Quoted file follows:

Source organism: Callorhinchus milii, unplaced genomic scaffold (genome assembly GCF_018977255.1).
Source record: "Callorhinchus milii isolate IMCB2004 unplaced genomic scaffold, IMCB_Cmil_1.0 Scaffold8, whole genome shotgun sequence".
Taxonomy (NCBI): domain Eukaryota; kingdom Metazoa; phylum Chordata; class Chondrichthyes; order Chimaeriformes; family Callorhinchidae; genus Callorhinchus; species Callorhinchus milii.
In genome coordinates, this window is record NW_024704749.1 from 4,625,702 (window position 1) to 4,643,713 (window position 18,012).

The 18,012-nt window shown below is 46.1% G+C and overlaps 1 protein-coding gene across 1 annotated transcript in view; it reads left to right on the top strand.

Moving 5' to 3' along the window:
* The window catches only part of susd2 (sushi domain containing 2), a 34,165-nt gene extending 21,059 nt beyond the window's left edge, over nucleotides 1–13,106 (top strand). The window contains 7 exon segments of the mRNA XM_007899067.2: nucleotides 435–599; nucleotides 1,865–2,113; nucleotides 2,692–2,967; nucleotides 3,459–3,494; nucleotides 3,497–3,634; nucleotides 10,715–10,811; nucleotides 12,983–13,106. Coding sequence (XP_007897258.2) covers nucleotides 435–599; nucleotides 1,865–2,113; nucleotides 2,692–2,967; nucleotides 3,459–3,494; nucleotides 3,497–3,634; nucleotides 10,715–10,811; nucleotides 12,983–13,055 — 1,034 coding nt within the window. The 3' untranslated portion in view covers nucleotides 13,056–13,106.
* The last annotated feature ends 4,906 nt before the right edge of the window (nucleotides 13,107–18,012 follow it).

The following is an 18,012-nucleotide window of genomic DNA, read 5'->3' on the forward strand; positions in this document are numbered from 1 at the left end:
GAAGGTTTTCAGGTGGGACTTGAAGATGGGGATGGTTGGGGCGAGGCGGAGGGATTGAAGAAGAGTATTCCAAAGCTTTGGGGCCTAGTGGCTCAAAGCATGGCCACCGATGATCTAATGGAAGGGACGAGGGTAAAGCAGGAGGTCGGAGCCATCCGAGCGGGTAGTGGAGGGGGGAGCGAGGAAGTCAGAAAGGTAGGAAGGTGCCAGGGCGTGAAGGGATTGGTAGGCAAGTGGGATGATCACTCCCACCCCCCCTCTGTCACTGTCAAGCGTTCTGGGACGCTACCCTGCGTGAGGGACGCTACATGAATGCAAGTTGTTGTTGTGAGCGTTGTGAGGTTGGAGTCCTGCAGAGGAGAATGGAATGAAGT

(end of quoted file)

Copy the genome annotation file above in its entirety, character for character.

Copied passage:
Source organism: Callorhinchus milii, unplaced genomic scaffold (genome assembly GCF_018977255.1).
Source record: "Callorhinchus milii isolate IMCB2004 unplaced genomic scaffold, IMCB_Cmil_1.0 Scaffold8, whole genome shotgun sequence".
Taxonomy (NCBI): domain Eukaryota; kingdom Metazoa; phylum Chordata; class Chondrichthyes; order Chimaeriformes; family Callorhinchidae; genus Callorhinchus; species Callorhinchus milii.
In genome coordinates, this window is record NW_024704749.1 from 4,625,702 (window position 1) to 4,643,713 (window position 18,012).

The 18,012-nt window shown below is 46.1% G+C and overlaps 1 protein-coding gene across 1 annotated transcript in view; it reads left to right on the top strand.

Moving 5' to 3' along the window:
* The window catches only part of susd2 (sushi domain containing 2), a 34,165-nt gene extending 21,059 nt beyond the window's left edge, over nucleotides 1–13,106 (top strand). The window contains 7 exon segments of the mRNA XM_007899067.2: nucleotides 435–599; nucleotides 1,865–2,113; nucleotides 2,692–2,967; nucleotides 3,459–3,494; nucleotides 3,497–3,634; nucleotides 10,715–10,811; nucleotides 12,983–13,106. Coding sequence (XP_007897258.2) covers nucleotides 435–599; nucleotides 1,865–2,113; nucleotides 2,692–2,967; nucleotides 3,459–3,494; nucleotides 3,497–3,634; nucleotides 10,715–10,811; nucleotides 12,983–13,055 — 1,034 coding nt within the window. The 3' untranslated portion in view covers nucleotides 13,056–13,106.
* The last annotated feature ends 4,906 nt before the right edge of the window (nucleotides 13,107–18,012 follow it).

The following is an 18,012-nucleotide window of genomic DNA, read 5'->3' on the forward strand; positions in this document are numbered from 1 at the left end:
GAAGGTTTTCAGGTGGGACTTGAAGATGGGGATGGTTGGGGCGAGGCGGAGGGATTGAAGAAGAGTATTCCAAAGCTTTGGGGCCTAGTGGCTCAAAGCATGGCCACCGATGATCTAATGGAAGGGACGAGGGTAAAGCAGGAGGTCGGAGCCATCCGAGCGGGTAGTGGAGGGGGGAGCGAGGAAGTCAGAAAGGTAGGAAGGTGCCAGGGCGTGAAGGGATTGGTAGGCAAGTGGGATGATCACTCCCACCCCCCCTCTGTCACTGTCAAGCGTTCTGGGACGCTACCCTGCGTGAGGGACGCTACATGAATGCAAGTTGTTGTTGTGAGCGTTGTGAGGTTGGAGTCCTGCAGAGGAGAATGGAATGAAGT